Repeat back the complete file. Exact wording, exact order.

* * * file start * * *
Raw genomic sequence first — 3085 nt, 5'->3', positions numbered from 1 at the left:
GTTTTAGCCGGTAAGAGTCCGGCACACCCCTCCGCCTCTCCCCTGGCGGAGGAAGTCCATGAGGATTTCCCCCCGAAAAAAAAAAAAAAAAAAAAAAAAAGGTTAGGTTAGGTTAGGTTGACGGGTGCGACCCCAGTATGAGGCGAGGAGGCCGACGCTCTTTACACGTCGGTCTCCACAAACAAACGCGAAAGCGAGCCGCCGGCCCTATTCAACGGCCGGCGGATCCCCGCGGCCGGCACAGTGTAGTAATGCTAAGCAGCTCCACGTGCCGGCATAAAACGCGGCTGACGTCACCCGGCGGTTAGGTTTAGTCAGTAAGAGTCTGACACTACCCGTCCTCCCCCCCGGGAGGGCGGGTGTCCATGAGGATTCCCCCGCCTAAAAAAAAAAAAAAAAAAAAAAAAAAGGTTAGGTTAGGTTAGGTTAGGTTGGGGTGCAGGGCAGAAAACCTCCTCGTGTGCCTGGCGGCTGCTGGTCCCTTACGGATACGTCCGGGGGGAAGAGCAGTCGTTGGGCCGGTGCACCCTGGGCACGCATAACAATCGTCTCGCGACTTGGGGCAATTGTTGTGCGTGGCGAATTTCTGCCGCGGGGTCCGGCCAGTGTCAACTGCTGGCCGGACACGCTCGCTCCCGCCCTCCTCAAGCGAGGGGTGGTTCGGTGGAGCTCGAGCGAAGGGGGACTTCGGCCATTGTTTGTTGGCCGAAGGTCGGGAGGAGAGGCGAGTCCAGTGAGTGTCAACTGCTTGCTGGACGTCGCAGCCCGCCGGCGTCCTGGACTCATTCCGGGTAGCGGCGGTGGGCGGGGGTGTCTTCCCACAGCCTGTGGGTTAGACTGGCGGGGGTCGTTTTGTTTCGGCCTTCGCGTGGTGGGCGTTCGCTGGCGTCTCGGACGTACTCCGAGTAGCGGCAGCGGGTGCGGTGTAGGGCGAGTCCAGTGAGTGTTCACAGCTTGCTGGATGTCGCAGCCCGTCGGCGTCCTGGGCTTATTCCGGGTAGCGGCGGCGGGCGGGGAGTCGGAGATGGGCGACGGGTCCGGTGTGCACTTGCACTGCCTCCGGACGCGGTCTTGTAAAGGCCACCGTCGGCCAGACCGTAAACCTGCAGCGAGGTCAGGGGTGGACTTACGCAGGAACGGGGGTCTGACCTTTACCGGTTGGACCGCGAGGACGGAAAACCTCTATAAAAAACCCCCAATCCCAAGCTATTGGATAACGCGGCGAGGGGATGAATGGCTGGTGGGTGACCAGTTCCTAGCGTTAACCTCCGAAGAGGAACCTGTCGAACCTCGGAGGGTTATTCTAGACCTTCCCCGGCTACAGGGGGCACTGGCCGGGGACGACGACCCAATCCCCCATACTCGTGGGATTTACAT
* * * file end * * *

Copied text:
Raw genomic sequence first — 3085 nt, 5'->3', positions numbered from 1 at the left:
GTTTTAGCCGGTAAGAGTCCGGCACACCCCTCCGCCTCTCCCCTGGCGGAGGAAGTCCATGAGGATTTCCCCCCGAAAAAAAAAAAAAAAAAAAAAAAAAGGTTAGGTTAGGTTAGGTTGACGGGTGCGACCCCAGTATGAGGCGAGGAGGCCGACGCTCTTTACACGTCGGTCTCCACAAACAAACGCGAAAGCGAGCCGCCGGCCCTATTCAACGGCCGGCGGATCCCCGCGGCCGGCACAGTGTAGTAATGCTAAGCAGCTCCACGTGCCGGCATAAAACGCGGCTGACGTCACCCGGCGGTTAGGTTTAGTCAGTAAGAGTCTGACACTACCCGTCCTCCCCCCCGGGAGGGCGGGTGTCCATGAGGATTCCCCCGCCTAAAAAAAAAAAAAAAAAAAAAAAAAAGGTTAGGTTAGGTTAGGTTAGGTTGGGGTGCAGGGCAGAAAACCTCCTCGTGTGCCTGGCGGCTGCTGGTCCCTTACGGATACGTCCGGGGGGAAGAGCAGTCGTTGGGCCGGTGCACCCTGGGCACGCATAACAATCGTCTCGCGACTTGGGGCAATTGTTGTGCGTGGCGAATTTCTGCCGCGGGGTCCGGCCAGTGTCAACTGCTGGCCGGACACGCTCGCTCCCGCCCTCCTCAAGCGAGGGGTGGTTCGGTGGAGCTCGAGCGAAGGGGGACTTCGGCCATTGTTTGTTGGCCGAAGGTCGGGAGGAGAGGCGAGTCCAGTGAGTGTCAACTGCTTGCTGGACGTCGCAGCCCGCCGGCGTCCTGGACTCATTCCGGGTAGCGGCGGTGGGCGGGGGTGTCTTCCCACAGCCTGTGGGTTAGACTGGCGGGGGTCGTTTTGTTTCGGCCTTCGCGTGGTGGGCGTTCGCTGGCGTCTCGGACGTACTCCGAGTAGCGGCAGCGGGTGCGGTGTAGGGCGAGTCCAGTGAGTGTTCACAGCTTGCTGGATGTCGCAGCCCGTCGGCGTCCTGGGCTTATTCCGGGTAGCGGCGGCGGGCGGGGAGTCGGAGATGGGCGACGGGTCCGGTGTGCACTTGCACTGCCTCCGGACGCGGTCTTGTAAAGGCCACCGTCGGCCAGACCGTAAACCTGCAGCGAGGTCAGGGGTGGACTTACGCAGGAACGGGGGTCTGACCTTTACCGGTTGGACCGCGAGGACGGAAAACCTCTATAAAAAACCCCCAATCCCAAGCTATTGGATAACGCGGCGAGGGGATGAATGGCTGGTGGGTGACCAGTTCCTAGCGTTAACCTCCGAAGAGGAACCTGTCGAACCTCGGAGGGTTATTCTAGACCTTCCCCGGCTACAGGGGGCACTGGCCGGGGACGACGACCCAATCCCCCATACTCGTGGGATTTACAT